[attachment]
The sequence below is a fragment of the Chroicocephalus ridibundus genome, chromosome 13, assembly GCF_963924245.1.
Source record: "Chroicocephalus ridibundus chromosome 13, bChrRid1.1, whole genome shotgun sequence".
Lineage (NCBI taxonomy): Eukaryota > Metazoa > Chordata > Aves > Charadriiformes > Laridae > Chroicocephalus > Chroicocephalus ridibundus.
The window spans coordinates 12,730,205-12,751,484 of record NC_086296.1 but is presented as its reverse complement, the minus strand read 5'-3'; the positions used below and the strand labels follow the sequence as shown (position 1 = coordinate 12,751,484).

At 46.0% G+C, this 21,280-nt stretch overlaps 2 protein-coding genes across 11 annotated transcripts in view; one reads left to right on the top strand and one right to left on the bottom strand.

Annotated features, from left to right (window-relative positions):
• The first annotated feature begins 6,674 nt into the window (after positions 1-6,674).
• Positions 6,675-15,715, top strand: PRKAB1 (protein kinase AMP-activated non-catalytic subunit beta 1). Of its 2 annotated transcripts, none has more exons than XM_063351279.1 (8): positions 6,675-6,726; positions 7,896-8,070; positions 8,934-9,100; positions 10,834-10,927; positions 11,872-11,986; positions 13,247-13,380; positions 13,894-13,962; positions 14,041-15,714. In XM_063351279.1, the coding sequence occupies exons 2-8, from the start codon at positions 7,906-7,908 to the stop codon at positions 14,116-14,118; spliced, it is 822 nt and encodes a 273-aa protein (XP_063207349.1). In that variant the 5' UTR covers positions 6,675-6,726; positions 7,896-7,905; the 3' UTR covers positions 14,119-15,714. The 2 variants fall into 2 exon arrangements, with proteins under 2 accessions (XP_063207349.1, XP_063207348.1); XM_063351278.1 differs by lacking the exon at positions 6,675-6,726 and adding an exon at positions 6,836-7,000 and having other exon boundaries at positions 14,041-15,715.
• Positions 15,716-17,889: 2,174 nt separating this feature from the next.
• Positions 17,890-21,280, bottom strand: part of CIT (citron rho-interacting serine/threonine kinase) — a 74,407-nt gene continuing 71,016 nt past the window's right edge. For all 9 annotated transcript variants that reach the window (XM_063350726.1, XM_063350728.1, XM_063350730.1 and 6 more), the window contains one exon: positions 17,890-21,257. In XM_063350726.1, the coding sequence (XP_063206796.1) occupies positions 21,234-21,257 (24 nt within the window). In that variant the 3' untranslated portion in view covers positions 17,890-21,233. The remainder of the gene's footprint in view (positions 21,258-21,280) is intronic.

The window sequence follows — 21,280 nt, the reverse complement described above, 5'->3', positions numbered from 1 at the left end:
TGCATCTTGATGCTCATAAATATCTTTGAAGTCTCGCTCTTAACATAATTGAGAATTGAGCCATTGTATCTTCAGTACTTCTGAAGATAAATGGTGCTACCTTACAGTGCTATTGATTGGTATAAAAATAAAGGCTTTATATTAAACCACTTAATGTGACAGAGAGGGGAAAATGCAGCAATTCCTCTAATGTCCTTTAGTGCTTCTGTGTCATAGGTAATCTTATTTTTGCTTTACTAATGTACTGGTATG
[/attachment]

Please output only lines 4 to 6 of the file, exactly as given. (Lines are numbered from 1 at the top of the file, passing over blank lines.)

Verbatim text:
The window spans coordinates 12,730,205-12,751,484 of record NC_086296.1 but is presented as its reverse complement, the minus strand read 5'-3'; the positions used below and the strand labels follow the sequence as shown (position 1 = coordinate 12,751,484).

At 46.0% G+C, this 21,280-nt stretch overlaps 2 protein-coding genes across 11 annotated transcripts in view; one reads left to right on the top strand and one right to left on the bottom strand.

Annotated features, from left to right (window-relative positions):